Wine Importing and Marketing Services

The Monterey Pioneer Who Put Grape Growers First

Image Courtesy of Scheid Family Wines

When entrepreneur Al Scheid entered the wine business back in 1972, Monterey County was barely a blip on the American viticultural map, and California’s grape growers were treated as second-class citizens by the winemaking elites who ruled the day. A half-century later, thanks largely to Scheid’s efforts, Monterey grows more wine grapes than all but two California counties—including the state’s largest crop of Pinot Noir. And, vineyard owners enjoy equal footing with winemakers, now considered partners as much as customers.  

“My dad came as an outsider,” says Heidi Scheid of her father, who died at age 91 on March 31. “But he gained a lot of respect because he wanted to make sure the industry was strong, and [he] knew that it was crucial that grape growers had a united voice. It was a much dirtier business back then. Growers were at the mercy of the wineries, so it was a lopsided power dynamic.”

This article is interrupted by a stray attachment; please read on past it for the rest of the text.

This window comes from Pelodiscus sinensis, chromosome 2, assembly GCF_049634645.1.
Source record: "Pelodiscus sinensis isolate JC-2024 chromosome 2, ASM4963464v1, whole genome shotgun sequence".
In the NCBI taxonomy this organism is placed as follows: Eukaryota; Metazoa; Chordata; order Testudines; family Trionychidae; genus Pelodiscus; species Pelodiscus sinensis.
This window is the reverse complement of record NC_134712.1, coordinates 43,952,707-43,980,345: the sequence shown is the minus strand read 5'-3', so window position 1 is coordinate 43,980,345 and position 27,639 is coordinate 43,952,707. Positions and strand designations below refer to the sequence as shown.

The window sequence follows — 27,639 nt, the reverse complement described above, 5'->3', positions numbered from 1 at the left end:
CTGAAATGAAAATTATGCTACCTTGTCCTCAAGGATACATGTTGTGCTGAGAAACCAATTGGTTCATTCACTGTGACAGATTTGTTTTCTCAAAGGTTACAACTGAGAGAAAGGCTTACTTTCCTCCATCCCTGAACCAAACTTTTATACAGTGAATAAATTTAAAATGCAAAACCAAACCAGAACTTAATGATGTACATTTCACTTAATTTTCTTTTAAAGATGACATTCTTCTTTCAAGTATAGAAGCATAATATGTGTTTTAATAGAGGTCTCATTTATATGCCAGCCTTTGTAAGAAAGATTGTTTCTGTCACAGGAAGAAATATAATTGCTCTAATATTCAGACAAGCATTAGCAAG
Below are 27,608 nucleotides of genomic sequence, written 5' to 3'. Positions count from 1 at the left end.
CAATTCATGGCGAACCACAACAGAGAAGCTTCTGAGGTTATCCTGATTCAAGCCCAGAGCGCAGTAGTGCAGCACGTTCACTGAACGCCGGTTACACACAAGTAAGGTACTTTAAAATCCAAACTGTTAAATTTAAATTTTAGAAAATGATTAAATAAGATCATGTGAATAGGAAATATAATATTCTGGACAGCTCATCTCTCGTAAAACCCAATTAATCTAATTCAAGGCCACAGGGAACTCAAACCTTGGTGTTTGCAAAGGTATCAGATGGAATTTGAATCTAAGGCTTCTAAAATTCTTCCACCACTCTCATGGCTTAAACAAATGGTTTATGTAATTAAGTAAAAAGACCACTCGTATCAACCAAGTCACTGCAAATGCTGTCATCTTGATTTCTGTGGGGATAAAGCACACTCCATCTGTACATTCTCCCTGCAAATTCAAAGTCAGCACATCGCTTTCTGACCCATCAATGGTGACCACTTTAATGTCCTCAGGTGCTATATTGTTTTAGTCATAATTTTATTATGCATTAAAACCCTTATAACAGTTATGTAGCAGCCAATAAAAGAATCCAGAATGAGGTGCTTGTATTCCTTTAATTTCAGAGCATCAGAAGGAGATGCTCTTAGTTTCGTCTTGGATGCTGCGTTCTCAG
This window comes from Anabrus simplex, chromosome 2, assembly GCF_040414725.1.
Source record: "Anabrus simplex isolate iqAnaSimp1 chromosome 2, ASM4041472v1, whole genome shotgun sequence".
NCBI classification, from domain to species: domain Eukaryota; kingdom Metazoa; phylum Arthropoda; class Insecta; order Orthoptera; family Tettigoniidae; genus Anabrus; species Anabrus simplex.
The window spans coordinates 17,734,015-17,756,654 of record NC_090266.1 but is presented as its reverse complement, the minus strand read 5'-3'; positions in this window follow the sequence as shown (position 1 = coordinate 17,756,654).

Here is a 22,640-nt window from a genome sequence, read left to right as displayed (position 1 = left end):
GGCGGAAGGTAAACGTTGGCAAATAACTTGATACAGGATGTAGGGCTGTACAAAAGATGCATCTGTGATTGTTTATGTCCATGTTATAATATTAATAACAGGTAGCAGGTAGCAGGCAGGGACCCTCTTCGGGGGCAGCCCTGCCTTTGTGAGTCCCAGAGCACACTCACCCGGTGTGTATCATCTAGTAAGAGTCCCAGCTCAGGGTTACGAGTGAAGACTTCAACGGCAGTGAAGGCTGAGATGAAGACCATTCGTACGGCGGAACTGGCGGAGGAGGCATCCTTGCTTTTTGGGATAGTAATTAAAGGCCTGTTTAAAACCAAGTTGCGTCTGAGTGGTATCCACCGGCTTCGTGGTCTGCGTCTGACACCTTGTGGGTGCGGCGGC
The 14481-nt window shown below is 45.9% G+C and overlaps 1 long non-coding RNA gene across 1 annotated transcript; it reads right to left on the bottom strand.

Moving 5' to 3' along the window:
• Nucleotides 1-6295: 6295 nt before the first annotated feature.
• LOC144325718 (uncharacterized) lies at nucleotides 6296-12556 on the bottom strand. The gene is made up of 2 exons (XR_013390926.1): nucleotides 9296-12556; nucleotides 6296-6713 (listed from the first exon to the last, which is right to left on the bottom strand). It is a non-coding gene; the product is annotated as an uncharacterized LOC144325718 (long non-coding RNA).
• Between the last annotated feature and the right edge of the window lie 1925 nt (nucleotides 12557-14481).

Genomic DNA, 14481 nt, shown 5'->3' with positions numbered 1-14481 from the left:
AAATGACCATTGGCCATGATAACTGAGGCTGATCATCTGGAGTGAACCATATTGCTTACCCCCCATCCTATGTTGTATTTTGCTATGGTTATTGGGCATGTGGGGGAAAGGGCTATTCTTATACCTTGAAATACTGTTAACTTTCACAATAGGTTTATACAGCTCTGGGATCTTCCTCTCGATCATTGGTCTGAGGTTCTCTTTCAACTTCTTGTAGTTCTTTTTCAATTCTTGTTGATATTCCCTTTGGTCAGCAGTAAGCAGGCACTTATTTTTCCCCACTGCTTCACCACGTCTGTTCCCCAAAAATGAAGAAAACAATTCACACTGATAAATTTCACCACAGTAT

Soon after creating the company that would become Scheid Family Wines, Scheid became a founding member of the California Association of Winegrape Growers (CAWG) in 1974. “He really dove into helping CAWG accomplish so much for the winegrape grower,” recalls Jerry Fry, another CAWG founder and the president/CEO of Mohr-Fry Ranches in Lodi. “He was a strong leader, and gave so much of his time, not only while he was on the board, and president, but continually after.”  

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